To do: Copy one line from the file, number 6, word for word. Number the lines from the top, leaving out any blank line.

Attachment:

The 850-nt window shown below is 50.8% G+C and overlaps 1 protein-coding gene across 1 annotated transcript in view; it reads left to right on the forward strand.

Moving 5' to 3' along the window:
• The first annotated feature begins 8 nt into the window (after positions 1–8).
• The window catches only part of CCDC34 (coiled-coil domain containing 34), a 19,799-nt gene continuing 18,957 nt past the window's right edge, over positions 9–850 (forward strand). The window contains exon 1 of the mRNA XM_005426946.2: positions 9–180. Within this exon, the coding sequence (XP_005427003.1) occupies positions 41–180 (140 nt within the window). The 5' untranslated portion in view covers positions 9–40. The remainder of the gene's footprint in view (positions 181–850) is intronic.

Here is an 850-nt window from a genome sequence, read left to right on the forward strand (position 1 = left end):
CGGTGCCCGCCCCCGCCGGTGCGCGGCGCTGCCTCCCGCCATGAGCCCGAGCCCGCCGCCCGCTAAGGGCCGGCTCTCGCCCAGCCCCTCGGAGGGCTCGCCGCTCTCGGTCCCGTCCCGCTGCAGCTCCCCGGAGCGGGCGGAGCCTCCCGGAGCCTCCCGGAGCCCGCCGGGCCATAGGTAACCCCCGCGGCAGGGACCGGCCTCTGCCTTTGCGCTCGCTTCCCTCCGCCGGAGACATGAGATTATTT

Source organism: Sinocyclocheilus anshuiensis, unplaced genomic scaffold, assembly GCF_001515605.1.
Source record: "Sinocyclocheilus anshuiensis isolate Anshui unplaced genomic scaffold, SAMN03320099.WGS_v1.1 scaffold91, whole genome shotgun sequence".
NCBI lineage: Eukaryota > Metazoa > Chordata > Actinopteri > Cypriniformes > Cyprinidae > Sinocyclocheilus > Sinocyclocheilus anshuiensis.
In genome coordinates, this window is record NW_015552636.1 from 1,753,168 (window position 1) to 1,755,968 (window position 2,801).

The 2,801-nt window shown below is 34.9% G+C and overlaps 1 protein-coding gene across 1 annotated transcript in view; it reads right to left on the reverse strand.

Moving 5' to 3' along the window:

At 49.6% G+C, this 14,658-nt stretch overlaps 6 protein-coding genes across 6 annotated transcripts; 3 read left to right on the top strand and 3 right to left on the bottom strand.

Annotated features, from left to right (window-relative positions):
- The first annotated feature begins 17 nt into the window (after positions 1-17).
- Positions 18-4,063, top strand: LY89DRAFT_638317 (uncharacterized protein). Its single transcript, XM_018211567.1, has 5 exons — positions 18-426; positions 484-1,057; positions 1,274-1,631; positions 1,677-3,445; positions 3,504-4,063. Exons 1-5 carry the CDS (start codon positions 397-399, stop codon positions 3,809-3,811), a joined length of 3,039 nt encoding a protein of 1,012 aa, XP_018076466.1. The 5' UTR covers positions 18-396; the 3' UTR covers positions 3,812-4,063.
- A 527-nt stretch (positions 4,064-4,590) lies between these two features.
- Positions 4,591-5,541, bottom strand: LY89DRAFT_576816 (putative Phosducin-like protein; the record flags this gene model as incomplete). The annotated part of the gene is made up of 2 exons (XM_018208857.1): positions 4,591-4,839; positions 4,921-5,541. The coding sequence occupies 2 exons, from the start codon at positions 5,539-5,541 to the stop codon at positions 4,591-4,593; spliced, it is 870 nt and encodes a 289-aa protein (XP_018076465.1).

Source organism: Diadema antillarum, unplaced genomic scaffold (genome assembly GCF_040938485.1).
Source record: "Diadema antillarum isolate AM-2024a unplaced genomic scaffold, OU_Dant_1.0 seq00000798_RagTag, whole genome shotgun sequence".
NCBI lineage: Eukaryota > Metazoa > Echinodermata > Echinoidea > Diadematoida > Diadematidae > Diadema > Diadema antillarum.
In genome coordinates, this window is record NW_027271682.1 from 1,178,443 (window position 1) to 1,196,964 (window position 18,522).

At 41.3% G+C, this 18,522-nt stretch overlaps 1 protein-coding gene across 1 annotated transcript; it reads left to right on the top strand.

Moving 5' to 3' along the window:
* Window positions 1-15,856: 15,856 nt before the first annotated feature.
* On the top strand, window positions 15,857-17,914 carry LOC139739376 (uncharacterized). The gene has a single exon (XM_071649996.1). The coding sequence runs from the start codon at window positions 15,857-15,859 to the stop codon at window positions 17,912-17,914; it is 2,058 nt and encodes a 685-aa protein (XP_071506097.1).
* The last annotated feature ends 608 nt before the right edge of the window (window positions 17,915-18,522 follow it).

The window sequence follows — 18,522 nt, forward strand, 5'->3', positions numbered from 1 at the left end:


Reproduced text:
CGGTGCCCGCCCCCGCCGGTGCGCGGCGCTGCCTCCCGCCATGAGCCCGAGCCCGCCGCCCGCTAAGGGCCGGCTCTCGCCCAGCCCCTCGGAGGGCTCGCCGCTCTCGGTCCCGTCCCGCTGCAGCTCCCCGGAGCGGGCGGAGCCTCCCGGAGCCTCCCGGAGCCCGCCGGGCCATAGGTAACCCCCGCGGCAGGGACCGGCCTCTGCCTTTGCGCTCGCTTCCCTCCGCCGGAGACATGAGATTATTT